New Delhi: A day after India authorised two vaccine candidates for COVID-19, Nepal on Monday said that the country is still in talks with New Delhi to obtain vaccines in suitable numbers in line with assurances that they were on the “priority list”.
Speaking to The Wire, Nepal foreign minister Pradeep Kumar Gyawali first congratulated India for its “success” in developing two vaccine candidates – Serum Institute of India’s Covishield and Bharat Biotech’s Covaxin.
“We have already asked India to include Nepal in the priority list for sending vaccines,” he stated. India, he added, had given assurances on that front.
While India’s drug controller general has granted emergency authorisation, it has also made it conditional that Serum Institute cannot export the vaccine shots for several months.
When asked if Nepal is concerned about the current ban on exports, Gyawali noted that Nepal and India were in “close touch” to work out the modalities. “Details are being worked out,” he said.
He noted that both countries had decided on “proper coordination” for the vaccination process. Asked to elaborate, the Nepali foreign minister stated that both countries having an open border and that “if one country is left behind, then our efforts to combat COVID-19 will not be productive”.
Gyawali stated that Nepal has already given India the number of vaccines required to protect its population. “Nepal has a population of 28 million, and we want to vaccinate 21 million. About 28% of the population are children below 14 who will not be vaccinated,” he said.
In reply to a question about whether China has also been approached for vaccines, the Nepal foreign minister said that “all friendly countries” have been requested to include the Himalayan nation on their priority list.
Gyawali explained that his government would have to decide on an appropriate vaccine based on price, storage and effectiveness. “Our storage capacity can maintain a temperature between two and eight degrees (centigrade), so we can’t store it for doses which have to be stored at minus 20 degrees,” he said.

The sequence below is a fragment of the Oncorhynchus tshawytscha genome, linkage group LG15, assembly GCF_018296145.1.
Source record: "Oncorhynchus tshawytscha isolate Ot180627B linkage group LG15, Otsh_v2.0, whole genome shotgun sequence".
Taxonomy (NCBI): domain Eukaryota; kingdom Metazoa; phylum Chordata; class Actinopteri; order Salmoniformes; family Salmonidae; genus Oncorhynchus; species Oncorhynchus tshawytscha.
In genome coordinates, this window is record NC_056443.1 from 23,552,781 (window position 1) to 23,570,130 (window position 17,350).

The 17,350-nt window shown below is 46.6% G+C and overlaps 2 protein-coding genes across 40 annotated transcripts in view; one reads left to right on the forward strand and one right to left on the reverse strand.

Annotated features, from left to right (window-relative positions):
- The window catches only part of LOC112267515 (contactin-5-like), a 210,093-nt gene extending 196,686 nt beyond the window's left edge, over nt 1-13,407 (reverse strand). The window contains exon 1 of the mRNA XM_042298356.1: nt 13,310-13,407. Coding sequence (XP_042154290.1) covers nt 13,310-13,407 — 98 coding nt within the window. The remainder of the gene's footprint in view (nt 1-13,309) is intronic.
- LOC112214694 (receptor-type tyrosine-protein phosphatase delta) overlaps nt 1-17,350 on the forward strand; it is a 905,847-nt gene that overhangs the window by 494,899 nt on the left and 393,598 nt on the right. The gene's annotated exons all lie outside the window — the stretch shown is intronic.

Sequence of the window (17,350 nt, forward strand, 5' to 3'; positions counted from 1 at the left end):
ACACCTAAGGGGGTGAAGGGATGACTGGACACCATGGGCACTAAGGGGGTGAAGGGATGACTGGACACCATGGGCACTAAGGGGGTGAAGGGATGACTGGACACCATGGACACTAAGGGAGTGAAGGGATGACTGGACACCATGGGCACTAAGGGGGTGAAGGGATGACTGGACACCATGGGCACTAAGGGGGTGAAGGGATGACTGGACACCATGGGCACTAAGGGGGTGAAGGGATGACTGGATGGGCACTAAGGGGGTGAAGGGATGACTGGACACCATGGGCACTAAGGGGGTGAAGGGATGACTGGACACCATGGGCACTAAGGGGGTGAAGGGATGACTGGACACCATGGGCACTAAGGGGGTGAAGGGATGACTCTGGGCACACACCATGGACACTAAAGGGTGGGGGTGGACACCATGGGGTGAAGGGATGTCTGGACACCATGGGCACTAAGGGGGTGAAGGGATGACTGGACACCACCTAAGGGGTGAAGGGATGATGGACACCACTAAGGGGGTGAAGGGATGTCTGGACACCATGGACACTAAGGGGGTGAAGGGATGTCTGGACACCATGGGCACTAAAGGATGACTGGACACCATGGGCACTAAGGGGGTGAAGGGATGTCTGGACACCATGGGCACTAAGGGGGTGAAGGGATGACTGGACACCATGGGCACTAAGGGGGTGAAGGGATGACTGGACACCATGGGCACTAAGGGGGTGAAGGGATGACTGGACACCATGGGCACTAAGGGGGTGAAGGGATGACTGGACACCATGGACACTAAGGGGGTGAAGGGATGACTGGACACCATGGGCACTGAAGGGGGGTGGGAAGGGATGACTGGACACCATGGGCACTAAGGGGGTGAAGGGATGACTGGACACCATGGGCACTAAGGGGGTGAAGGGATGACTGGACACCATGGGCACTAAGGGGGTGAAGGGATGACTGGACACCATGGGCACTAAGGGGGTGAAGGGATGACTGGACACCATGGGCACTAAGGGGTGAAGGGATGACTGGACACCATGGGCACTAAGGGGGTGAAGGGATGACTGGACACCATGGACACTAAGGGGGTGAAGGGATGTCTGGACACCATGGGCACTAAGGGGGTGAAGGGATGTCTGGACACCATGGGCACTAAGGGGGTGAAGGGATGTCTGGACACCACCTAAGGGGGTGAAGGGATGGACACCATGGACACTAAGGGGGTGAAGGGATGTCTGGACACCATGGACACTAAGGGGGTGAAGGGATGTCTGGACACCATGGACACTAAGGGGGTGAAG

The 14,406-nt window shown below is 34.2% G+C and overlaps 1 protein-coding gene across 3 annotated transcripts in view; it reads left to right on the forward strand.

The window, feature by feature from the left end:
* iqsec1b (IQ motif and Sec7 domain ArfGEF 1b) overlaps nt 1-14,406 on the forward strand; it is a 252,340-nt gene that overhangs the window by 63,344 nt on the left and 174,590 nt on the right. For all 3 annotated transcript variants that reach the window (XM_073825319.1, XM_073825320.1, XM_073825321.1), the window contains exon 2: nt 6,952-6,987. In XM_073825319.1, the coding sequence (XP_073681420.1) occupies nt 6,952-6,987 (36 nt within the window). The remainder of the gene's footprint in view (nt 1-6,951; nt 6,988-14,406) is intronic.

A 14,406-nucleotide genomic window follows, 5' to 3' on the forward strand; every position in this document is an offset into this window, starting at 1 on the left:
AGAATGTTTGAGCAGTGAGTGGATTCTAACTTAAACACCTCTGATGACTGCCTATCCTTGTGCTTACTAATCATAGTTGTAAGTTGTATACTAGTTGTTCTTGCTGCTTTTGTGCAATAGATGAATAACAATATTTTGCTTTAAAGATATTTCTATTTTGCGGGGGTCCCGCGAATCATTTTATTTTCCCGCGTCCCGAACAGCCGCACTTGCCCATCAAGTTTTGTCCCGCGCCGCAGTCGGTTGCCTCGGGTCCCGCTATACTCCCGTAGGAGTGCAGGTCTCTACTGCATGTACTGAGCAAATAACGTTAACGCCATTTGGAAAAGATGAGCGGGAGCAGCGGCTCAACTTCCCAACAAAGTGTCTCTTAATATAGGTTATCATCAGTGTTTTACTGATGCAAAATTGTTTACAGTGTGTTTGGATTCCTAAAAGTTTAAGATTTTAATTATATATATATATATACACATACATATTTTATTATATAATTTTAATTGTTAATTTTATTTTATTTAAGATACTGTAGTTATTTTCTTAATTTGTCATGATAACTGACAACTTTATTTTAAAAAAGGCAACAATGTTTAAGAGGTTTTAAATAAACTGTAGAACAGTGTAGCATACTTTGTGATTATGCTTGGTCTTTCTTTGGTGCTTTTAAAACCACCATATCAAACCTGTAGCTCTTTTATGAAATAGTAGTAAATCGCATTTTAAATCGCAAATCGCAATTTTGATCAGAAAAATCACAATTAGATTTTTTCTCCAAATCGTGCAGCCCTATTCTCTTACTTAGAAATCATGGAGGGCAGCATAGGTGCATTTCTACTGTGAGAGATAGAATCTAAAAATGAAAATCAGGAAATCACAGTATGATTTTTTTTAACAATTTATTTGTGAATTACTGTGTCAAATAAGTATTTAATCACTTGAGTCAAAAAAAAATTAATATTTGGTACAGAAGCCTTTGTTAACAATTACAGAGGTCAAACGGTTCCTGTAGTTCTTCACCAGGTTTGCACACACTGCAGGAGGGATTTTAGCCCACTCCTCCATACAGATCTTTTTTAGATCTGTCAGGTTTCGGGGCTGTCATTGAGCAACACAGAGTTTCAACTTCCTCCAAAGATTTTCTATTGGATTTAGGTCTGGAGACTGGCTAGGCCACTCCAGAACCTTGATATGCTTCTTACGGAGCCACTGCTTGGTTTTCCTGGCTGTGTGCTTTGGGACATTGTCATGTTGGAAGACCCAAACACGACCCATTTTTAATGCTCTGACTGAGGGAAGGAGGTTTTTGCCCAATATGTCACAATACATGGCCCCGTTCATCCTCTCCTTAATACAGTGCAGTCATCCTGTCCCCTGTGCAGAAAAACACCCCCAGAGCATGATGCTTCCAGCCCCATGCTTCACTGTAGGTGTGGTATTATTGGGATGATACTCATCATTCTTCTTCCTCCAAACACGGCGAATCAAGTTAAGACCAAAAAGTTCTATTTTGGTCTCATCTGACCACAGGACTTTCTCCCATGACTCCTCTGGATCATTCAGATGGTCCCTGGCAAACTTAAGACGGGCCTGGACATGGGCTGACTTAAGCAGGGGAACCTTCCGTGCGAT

On Monday, Nepal recorded 403 new cases of COVID-19 and seven fatalities, bringing the total number of infected persons to over 2.6 lakh. Nepal’s death tally so far has been 1,885.
Nepal is not the only country which has a stake in India’s COVID-19 vaccine programme. India has given assurances that it would take care of the needs of its neighbourhood.
In the last bilateral summit of 2020, Indian Prime Minister Narendra Modi had told Bangladesh PM Sheikh Hasina that India would take “special care of your needs” regarding vaccines.
On November 5, the Bangladesh government had also signed a trilateral agreement with Serum Institute of India and Beximco Pharmaceuticals to obtain 30 million doses of COVID-19 vaccines.
The Dhaka Tribune quoted the chief operating officer of Beximco, Rabbur Reza as stating that despite reports of the so-called export ban, he was sure that Bangladesh would receive its share.
“We hope to get the vaccine as per the agreement,” Reza said, adding, “We have spoken with Serum (Institute of India) even today. They have assured us.”
Meanwhile, Bangladesh health minister Zahid Maleque stated that Dhaka was seeking clarifications from New Delhi.
“We have heard about the embargo on exporting vaccines. We are communicating through the foreign ministry; we have also talked to the Indian high commissioner to Bangladesh. We hope the contract with SII will not be hampered and we will get vaccines as per the contract,” he stated at a briefing.
In Thimphu, Bhutan prime minister Lotay Tshering said in an address to the nation that his government was prepared to get vaccines from India.
We have documents prepared with the GoI to get the Astra-Zeneca vaccines from India which is the main manufacturer of the vaccine: PM
— The Bhutanese (@thebhutanese) January 4, 2021
As per sources, the decision on the vaccine distribution will be taken based on availability, but it was too early to say just a day after authorisation.
India is likely to give some vaccines on a grant basis and provide discounts for close neighbours and partners – just as it did on the supply of malarian drug HCQ in the early months of the pandemic.
India had also banned the export of HCQ, but later removed restrictions for specific countries on a case-by-case basis.